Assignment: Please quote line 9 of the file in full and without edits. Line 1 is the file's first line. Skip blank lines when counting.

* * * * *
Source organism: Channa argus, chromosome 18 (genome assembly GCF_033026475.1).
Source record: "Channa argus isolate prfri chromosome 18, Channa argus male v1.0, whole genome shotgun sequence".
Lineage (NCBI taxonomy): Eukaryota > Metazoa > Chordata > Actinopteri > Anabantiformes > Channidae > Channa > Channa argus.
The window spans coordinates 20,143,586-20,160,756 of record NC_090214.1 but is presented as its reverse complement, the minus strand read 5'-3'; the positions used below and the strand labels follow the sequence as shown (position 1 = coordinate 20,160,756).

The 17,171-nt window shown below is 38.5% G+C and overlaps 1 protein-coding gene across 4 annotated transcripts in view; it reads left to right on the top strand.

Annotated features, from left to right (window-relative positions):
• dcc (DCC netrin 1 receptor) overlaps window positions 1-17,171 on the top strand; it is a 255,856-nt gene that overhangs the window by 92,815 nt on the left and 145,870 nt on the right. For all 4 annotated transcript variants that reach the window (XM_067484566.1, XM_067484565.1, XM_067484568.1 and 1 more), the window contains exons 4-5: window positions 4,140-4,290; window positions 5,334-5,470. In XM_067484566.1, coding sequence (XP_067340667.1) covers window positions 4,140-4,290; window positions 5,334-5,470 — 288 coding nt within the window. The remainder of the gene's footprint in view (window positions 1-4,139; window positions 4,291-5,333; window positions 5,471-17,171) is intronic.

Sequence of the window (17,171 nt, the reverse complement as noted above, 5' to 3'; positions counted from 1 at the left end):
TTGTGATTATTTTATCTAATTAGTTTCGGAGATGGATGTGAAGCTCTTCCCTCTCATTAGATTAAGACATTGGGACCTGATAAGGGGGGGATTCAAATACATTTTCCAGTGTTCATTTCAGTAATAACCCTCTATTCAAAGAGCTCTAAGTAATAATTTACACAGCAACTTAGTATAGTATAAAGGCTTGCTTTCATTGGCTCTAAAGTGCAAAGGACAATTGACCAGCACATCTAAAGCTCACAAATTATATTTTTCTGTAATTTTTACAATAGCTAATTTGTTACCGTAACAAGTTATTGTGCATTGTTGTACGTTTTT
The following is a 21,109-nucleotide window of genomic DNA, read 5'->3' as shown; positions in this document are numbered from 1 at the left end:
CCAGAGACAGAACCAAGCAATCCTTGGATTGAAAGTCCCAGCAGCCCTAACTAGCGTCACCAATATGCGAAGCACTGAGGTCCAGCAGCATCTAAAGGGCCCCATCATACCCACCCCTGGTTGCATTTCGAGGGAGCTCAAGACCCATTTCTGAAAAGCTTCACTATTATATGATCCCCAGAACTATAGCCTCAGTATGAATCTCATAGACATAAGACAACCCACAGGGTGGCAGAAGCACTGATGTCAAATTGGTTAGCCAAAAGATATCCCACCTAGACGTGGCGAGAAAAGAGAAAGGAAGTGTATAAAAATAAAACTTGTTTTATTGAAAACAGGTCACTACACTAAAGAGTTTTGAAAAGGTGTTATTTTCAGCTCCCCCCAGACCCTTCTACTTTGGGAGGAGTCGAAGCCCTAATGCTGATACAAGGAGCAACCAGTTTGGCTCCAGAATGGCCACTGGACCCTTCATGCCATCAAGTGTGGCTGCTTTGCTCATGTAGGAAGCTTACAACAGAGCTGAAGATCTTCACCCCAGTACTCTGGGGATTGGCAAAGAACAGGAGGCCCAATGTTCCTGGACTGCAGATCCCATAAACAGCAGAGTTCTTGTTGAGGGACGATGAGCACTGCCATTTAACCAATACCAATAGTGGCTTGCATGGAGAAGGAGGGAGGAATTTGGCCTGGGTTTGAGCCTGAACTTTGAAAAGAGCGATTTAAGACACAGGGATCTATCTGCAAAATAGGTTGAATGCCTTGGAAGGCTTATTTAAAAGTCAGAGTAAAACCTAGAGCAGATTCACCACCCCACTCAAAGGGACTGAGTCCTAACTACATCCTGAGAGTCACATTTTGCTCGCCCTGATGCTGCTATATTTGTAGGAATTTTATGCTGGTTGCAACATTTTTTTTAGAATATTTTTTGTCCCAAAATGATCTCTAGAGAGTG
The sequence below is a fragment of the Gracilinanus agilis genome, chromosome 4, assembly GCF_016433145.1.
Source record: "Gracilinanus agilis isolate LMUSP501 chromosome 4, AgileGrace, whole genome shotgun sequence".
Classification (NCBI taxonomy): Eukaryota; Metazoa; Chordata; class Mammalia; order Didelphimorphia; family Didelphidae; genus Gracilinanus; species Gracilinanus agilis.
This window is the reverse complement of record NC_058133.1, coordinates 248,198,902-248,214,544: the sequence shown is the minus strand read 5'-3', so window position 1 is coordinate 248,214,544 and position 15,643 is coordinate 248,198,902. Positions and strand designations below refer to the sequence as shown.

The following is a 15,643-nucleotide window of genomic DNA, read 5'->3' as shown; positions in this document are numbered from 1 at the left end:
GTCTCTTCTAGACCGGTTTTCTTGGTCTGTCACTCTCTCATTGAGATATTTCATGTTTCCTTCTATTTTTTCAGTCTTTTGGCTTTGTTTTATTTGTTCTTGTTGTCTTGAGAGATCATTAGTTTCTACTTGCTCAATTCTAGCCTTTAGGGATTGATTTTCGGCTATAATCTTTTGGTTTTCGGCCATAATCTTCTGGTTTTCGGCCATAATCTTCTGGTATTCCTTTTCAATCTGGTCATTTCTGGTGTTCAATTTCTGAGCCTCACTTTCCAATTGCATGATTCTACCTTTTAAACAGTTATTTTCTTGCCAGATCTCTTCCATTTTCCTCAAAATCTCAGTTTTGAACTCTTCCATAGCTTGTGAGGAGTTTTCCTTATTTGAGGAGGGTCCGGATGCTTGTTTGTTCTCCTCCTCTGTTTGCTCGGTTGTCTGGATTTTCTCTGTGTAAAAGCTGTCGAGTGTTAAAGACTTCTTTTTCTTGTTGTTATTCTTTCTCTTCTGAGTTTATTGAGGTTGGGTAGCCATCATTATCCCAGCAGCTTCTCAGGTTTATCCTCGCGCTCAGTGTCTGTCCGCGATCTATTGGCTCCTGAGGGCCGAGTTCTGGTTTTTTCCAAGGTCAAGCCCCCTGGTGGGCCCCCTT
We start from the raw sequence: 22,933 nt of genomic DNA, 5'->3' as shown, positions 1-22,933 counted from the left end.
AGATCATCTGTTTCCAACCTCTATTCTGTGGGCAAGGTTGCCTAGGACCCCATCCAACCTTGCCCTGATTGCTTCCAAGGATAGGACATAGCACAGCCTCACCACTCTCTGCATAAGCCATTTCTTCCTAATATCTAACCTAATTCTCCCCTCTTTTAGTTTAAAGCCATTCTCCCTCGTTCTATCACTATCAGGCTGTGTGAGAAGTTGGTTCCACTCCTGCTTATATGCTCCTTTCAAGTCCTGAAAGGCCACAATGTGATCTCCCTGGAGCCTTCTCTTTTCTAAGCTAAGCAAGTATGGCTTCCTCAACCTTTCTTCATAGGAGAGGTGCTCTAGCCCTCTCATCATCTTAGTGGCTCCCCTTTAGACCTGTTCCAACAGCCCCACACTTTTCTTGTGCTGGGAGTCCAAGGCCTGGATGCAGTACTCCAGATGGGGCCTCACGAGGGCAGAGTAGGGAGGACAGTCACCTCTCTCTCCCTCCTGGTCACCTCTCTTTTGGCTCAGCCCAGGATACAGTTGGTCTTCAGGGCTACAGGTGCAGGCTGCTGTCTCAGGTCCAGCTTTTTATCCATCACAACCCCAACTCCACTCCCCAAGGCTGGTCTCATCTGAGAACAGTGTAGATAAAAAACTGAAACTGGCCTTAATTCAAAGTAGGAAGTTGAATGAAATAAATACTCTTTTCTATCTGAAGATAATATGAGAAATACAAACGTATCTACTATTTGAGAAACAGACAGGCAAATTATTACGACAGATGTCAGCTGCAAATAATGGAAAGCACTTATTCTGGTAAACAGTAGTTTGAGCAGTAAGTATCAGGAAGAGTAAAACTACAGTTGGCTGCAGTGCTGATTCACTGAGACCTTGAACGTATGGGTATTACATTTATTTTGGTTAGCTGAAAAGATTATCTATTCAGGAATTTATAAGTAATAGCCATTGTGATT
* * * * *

TTGTGATTATTTTATCTAATTAGTTTCGGAGATGGATGTGAAGCTCTTCCCTCTCATTAGATTAAGACATTGGGACCTGATAAGGGGGGGATTCAAATACATTTTCCAGTGTTCATTTCAGTAATAACCCTCTATTCAAAGAGCTCTAAGTAATAATTTACACAGCAACTTAGTATAGTATAAAGGCTTGCTTTCATTGGCTCTAAAGTGCAAAGGACAATTGACCAGCACATCTAAAGCTCACAAATTATATTTTTCTGTAATTTTTACAATAGCTAATTTGTTACCGTAACAAGTTATTGTGCATTGTTGTACGTTTTT